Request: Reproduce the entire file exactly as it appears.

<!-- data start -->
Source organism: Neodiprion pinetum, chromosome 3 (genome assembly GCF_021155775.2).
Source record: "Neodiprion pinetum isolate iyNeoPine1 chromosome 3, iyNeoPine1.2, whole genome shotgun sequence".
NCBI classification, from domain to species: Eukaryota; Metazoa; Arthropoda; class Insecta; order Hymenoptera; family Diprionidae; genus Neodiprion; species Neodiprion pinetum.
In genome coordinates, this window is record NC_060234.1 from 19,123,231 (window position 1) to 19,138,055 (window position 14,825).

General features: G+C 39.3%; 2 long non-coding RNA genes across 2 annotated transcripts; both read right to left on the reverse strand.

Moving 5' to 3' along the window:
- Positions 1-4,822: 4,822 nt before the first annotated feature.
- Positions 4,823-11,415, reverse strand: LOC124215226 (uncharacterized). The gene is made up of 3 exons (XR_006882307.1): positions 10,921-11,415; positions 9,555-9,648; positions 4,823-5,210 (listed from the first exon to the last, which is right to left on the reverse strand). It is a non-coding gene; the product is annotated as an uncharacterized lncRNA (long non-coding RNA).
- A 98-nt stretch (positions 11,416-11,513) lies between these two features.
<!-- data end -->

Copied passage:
Source organism: Neodiprion pinetum, chromosome 3 (genome assembly GCF_021155775.2).
Source record: "Neodiprion pinetum isolate iyNeoPine1 chromosome 3, iyNeoPine1.2, whole genome shotgun sequence".
NCBI classification, from domain to species: Eukaryota; Metazoa; Arthropoda; class Insecta; order Hymenoptera; family Diprionidae; genus Neodiprion; species Neodiprion pinetum.
In genome coordinates, this window is record NC_060234.1 from 19,123,231 (window position 1) to 19,138,055 (window position 14,825).

General features: G+C 39.3%; 2 long non-coding RNA genes across 2 annotated transcripts; both read right to left on the reverse strand.

Moving 5' to 3' along the window:
- Positions 1-4,822: 4,822 nt before the first annotated feature.
- Positions 4,823-11,415, reverse strand: LOC124215226 (uncharacterized). The gene is made up of 3 exons (XR_006882307.1): positions 10,921-11,415; positions 9,555-9,648; positions 4,823-5,210 (listed from the first exon to the last, which is right to left on the reverse strand). It is a non-coding gene; the product is annotated as an uncharacterized lncRNA (long non-coding RNA).
- A 98-nt stretch (positions 11,416-11,513) lies between these two features.